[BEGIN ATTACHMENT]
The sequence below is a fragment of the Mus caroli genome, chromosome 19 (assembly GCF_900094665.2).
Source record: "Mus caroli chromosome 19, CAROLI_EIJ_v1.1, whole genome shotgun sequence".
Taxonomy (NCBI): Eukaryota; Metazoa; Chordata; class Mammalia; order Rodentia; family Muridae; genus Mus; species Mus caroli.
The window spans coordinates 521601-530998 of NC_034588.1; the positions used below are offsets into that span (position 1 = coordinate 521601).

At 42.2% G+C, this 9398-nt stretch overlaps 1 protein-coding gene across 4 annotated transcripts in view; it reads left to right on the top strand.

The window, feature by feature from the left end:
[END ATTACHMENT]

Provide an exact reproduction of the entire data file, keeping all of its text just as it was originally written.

The sequence below is a fragment of the Mus caroli genome, chromosome 19 (assembly GCF_900094665.2).
Source record: "Mus caroli chromosome 19, CAROLI_EIJ_v1.1, whole genome shotgun sequence".
Taxonomy (NCBI): Eukaryota; Metazoa; Chordata; class Mammalia; order Rodentia; family Muridae; genus Mus; species Mus caroli.
The window spans coordinates 521601-530998 of NC_034588.1; the positions used below are offsets into that span (position 1 = coordinate 521601).

At 42.2% G+C, this 9398-nt stretch overlaps 1 protein-coding gene across 4 annotated transcripts in view; it reads left to right on the top strand.

The window, feature by feature from the left end: